In Ratzenböck and Seydl v. Austria the ECtHR held that a heterosexual couple was not being discriminated against when they were denied access to a registered partnership – a legal institution only available to same-sex couples.
In Kulinski and Sabev v. Bulgaria, the ECtHR heard complaints about interferences with the right to vote in prison. Its decision seems problematic in two ways and illustrates how States at times use criminal law to disenfranchise convicts.
The problem of overcrowded prisons in Romania is not new. In its latest Chamber judgment the ECtHR applied the pilot-judgment procedure in order to stop the systematic dysfunction of the prison system. Will this improve the Romanian situation?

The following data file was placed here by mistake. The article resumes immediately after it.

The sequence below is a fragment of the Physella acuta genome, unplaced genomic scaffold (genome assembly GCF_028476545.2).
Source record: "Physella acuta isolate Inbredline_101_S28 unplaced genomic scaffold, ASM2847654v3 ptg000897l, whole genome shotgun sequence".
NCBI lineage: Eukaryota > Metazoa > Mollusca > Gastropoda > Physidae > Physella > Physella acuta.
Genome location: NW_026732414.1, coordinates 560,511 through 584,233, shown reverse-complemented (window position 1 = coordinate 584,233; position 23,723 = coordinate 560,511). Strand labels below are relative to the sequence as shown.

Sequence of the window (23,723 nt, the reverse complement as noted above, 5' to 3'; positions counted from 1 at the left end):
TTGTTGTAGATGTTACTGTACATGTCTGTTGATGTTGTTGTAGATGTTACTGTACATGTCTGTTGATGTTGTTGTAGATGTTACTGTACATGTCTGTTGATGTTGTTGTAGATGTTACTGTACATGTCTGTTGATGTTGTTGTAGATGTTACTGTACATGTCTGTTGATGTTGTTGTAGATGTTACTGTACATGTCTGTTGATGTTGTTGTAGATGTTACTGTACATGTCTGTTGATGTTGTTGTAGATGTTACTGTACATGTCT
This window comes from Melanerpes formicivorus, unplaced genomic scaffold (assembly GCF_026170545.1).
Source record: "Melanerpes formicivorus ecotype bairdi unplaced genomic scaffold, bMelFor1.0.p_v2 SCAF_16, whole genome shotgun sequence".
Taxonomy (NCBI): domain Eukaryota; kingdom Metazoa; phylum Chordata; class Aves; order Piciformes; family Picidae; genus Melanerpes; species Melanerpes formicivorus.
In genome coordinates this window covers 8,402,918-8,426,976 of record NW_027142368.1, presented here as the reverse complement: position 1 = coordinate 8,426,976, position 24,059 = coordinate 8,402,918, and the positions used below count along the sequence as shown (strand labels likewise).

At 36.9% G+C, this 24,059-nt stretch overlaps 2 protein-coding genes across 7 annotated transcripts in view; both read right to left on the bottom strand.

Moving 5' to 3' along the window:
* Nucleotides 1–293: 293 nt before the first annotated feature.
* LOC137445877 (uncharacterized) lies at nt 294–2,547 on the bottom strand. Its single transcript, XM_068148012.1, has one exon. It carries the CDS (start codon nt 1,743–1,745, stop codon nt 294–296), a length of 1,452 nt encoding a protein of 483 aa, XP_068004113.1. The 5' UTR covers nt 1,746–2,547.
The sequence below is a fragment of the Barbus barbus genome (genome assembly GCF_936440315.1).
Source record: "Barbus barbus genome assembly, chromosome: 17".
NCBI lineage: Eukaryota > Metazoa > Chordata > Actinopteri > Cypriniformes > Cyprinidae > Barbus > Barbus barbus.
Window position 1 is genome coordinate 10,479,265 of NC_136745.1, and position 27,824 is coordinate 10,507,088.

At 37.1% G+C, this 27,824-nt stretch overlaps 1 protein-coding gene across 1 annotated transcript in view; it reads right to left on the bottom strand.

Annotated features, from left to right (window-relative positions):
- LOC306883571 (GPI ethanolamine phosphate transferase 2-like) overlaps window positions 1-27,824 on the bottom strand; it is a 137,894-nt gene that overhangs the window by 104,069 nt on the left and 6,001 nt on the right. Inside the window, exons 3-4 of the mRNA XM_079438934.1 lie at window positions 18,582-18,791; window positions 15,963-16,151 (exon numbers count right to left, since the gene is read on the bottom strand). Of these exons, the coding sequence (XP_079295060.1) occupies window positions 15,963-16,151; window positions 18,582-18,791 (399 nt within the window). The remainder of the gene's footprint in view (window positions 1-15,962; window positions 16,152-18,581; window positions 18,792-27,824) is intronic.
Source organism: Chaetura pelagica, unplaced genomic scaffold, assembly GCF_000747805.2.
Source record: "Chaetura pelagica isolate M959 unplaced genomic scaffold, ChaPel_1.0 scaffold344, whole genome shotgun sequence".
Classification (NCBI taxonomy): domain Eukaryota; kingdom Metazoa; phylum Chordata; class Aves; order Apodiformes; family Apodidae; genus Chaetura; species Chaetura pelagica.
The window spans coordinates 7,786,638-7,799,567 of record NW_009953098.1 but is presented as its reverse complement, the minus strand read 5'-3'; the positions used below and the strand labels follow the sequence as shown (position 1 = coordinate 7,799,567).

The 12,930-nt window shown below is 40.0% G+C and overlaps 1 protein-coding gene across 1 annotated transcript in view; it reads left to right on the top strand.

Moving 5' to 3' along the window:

Many human rights treaties contain derogation clauses with regard to emergencies. The following post outlines the constitutional and international legal framework of state of emergency as it pertains Turkey and its derogation from the ECHR.
The Dutch ‘naming and shaming’ regime for financial markets has recently been harmonised by European financial law. The regime may now be regarded as better synchronised with fundamental rights, more specifically the presumption of innocence.
Two of the highest courts in the Netherlands ruled that the government can legally require irregular migrants to cooperate before granting them social support. This blog discusses the dangerous premise that withdrawing social support is permissible.